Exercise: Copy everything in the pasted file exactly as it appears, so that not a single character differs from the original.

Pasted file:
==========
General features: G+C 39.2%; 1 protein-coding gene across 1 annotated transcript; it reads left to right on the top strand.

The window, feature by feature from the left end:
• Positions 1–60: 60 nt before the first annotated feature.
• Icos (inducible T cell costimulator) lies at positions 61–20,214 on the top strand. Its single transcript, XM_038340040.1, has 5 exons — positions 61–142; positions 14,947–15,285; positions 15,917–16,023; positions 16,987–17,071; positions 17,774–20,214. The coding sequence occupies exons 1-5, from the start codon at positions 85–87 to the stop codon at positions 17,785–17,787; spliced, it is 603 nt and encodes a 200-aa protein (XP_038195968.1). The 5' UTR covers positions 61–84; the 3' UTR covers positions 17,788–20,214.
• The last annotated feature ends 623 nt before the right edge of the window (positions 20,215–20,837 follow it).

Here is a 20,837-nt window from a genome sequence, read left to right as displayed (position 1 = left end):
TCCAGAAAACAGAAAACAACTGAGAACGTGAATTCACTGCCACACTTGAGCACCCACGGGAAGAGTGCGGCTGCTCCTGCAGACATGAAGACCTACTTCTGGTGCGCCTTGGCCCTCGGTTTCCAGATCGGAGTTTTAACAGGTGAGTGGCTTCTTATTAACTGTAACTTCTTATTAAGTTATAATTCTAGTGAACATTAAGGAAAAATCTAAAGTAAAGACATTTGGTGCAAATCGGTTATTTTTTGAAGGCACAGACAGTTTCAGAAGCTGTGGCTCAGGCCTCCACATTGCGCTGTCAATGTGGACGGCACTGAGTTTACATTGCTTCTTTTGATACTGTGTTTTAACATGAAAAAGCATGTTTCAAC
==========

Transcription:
General features: G+C 39.2%; 1 protein-coding gene across 1 annotated transcript; it reads left to right on the top strand.

The window, feature by feature from the left end:
• Positions 1–60: 60 nt before the first annotated feature.
• Icos (inducible T cell costimulator) lies at positions 61–20,214 on the top strand. Its single transcript, XM_038340040.1, has 5 exons — positions 61–142; positions 14,947–15,285; positions 15,917–16,023; positions 16,987–17,071; positions 17,774–20,214. The coding sequence occupies exons 1-5, from the start codon at positions 85–87 to the stop codon at positions 17,785–17,787; spliced, it is 603 nt and encodes a 200-aa protein (XP_038195968.1). The 5' UTR covers positions 61–84; the 3' UTR covers positions 17,788–20,214.
• The last annotated feature ends 623 nt before the right edge of the window (positions 20,215–20,837 follow it).

Here is a 20,837-nt window from a genome sequence, read left to right as displayed (position 1 = left end):
TCCAGAAAACAGAAAACAACTGAGAACGTGAATTCACTGCCACACTTGAGCACCCACGGGAAGAGTGCGGCTGCTCCTGCAGACATGAAGACCTACTTCTGGTGCGCCTTGGCCCTCGGTTTCCAGATCGGAGTTTTAACAGGTGAGTGGCTTCTTATTAACTGTAACTTCTTATTAAGTTATAATTCTAGTGAACATTAAGGAAAAATCTAAAGTAAAGACATTTGGTGCAAATCGGTTATTTTTTGAAGGCACAGACAGTTTCAGAAGCTGTGGCTCAGGCCTCCACATTGCGCTGTCAATGTGGACGGCACTGAGTTTACATTGCTTCTTTTGATACTGTGTTTTAACATGAAAAAGCATGTTTCAAC